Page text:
Big Mummy arrived with an abnormal flipper, however an x-ray revealed that she manged to escape the ghost net mostly unscathed. Her flipper worked well with just a minor finger joint dislocation – which could be an old injury and did not affect her swimming. She happily returned to the ocean after two days at the Rescue Centre.
We have had to move several non-critical patients to other rehabilitation centres in the past few weeks. We have had many new arrivals requiring surgery and needed the space for them. They will all be well looked after in their new homes.
Juanita – Arrived 9th September 2018, Moved 4th March 2019
Juanita is still suffering from buoyancy. She has been moved to Atoll Marine Centre for further rehabilitation as we needed the tank space for critical patients.
Nessy – Arrived 19th January 2019, Moved 4th March 2019
As Nessy does not need critical care, she has been moved to Atoll Marine Centre to make room for turtles who require surgery.
Tiff – Arrived 27th February 2019, Moved 4th March 2019
Tiff was sent to live at Marine Savers. She spent a short time with us. We X-rayed her and found she has lung tears and a lot of air inside her shell. This is not something we can fix at this time, so she has gone to be looked after by another centre as we needed the space for critical care turtles.
The Resident Patients
Heidi – Arrived 21st April 2018
Heidi remains healthy and eats well. She is still not using her front flipper.
Eve – Arrived 26th December 2018
We have been X-raying Eve’s flipper every few weeks to monitor her and the x-rays have revealed a new problem: She has an area of bone loss in her shoulder joint, a condition that suggests she has a bone infection in her joint.
This is a difficult condition to treat, that typically presents 4-6 weeks after turtles enter rehabilitation. Infection from initial wounds eventually seeds to the elbow usually, but sometimes to shoulder joints.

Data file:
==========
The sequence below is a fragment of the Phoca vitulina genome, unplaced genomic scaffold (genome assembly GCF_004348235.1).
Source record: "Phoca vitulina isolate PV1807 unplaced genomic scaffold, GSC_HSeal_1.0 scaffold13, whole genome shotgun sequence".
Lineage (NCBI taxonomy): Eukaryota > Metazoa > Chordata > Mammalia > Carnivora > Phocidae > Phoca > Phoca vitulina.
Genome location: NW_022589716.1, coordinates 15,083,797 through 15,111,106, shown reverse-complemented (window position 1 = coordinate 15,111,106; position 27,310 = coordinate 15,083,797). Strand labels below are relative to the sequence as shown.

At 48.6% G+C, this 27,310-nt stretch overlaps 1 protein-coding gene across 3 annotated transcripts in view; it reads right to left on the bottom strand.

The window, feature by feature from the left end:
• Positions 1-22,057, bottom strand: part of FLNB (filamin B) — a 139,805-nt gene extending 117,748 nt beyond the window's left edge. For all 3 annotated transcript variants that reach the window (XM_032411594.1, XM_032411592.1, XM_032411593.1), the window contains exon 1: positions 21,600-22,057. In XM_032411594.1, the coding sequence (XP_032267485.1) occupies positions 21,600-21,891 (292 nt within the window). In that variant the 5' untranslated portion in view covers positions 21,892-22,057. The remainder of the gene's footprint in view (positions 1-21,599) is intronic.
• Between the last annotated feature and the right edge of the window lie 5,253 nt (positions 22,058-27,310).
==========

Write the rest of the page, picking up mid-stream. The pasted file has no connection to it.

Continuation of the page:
Despite Eve being on a long course of antibiotics when she first arrived, and her damaged flipper healing quite nicely, she now has this new condition. She is back on a different type of antibiotic and we hope we can treat this condition. It explains why she is not using her flipper although it has taken a while to show up on the x-ray.
Boston – Arrived 21st February 2019
Boston is doing very well. His 3 flippers that were operated on have completely healed and he has full function. He has had his stitches out and is ready for release in the next couple of days!
Happy Feet – Arrived 23rd February 2019
Happy Feet has completely healed from his surgery and is fully recovered with stitches out. Happy Feet will be released in the next couple of days.
Lakmon – Arrived 26th February 2019
Lakmon is also doing well and his skin is mostly recovered from infection. He is healing well from surgery and he is diving and eating. Lakmon is a strong turtle and hopefully he can have his stitches out soon and be released.
Lynn – Arrived 27th February 2019
Lynn’s x-ray showed a lot of internal abnormalities. She has a huge amount of gas build up including in her neck. She has what appears to be large abnormal distended pockets in her lung called bullae. She is not eating and is looking very sick.
Lynn had a procedure this week to remove the air from her shell cavity. This is normally unsuccessful, with the air just returning straight away. She is one of our first patients that we saw a dramatic improvement after this procedure. We removed over 12L of air from her shell and her buoyancy has improved by over 50%. We also repeated her X-rays. We are going to repeat this procedure to see if we can see a bigger improvement.
Artemis – Arrived 27th February 2019
Artemis is doing well and has started diving! He had a small surgery to debride away some of the infection from his front flipper and stitch it into a more correct alignment. Unfortunately, as he arrived to us with an old wound, we are unable to do much about his broken bone.
We are hoping that he forms enough scar tissue for it to be stable enough for him to swim with this flipper, but we will have to wait and see.
Jamie – Arrived 1st March 2019
Jamie is remains buoyant and is not eating properly. We have been crab hunting a lot to try to tempt her, but she has not even wanted to eat crab the last few days. We even tried shrimp too,but she refused all of our offerings.